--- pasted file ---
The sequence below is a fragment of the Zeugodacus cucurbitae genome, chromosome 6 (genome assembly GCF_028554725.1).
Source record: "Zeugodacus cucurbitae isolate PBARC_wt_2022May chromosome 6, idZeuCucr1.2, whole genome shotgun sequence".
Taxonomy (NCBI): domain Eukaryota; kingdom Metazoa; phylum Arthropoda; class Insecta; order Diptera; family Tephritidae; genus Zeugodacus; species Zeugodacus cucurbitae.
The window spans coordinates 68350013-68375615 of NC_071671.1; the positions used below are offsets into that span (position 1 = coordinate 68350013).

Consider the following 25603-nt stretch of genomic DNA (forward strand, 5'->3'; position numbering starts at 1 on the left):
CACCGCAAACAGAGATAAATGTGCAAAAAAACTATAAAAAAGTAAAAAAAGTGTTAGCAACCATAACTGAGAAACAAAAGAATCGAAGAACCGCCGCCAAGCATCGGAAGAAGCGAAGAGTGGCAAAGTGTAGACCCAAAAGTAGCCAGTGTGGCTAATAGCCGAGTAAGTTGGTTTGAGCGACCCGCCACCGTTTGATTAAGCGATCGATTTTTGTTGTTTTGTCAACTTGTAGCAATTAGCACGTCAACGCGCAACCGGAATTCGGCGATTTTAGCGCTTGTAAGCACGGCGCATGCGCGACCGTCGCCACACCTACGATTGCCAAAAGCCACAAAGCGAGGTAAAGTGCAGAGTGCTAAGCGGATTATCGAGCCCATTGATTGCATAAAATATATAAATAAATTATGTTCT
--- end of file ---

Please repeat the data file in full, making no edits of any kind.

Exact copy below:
The sequence below is a fragment of the Zeugodacus cucurbitae genome, chromosome 6 (genome assembly GCF_028554725.1).
Source record: "Zeugodacus cucurbitae isolate PBARC_wt_2022May chromosome 6, idZeuCucr1.2, whole genome shotgun sequence".
Taxonomy (NCBI): domain Eukaryota; kingdom Metazoa; phylum Arthropoda; class Insecta; order Diptera; family Tephritidae; genus Zeugodacus; species Zeugodacus cucurbitae.
The window spans coordinates 68350013-68375615 of NC_071671.1; the positions used below are offsets into that span (position 1 = coordinate 68350013).

Consider the following 25603-nt stretch of genomic DNA (forward strand, 5'->3'; position numbering starts at 1 on the left):
CACCGCAAACAGAGATAAATGTGCAAAAAAACTATAAAAAAGTAAAAAAAGTGTTAGCAACCATAACTGAGAAACAAAAGAATCGAAGAACCGCCGCCAAGCATCGGAAGAAGCGAAGAGTGGCAAAGTGTAGACCCAAAAGTAGCCAGTGTGGCTAATAGCCGAGTAAGTTGGTTTGAGCGACCCGCCACCGTTTGATTAAGCGATCGATTTTTGTTGTTTTGTCAACTTGTAGCAATTAGCACGTCAACGCGCAACCGGAATTCGGCGATTTTAGCGCTTGTAAGCACGGCGCATGCGCGACCGTCGCCACACCTACGATTGCCAAAAGCCACAAAGCGAGGTAAAGTGCAGAGTGCTAAGCGGATTATCGAGCCCATTGATTGCATAAAATATATAAATAAATTATGTTCT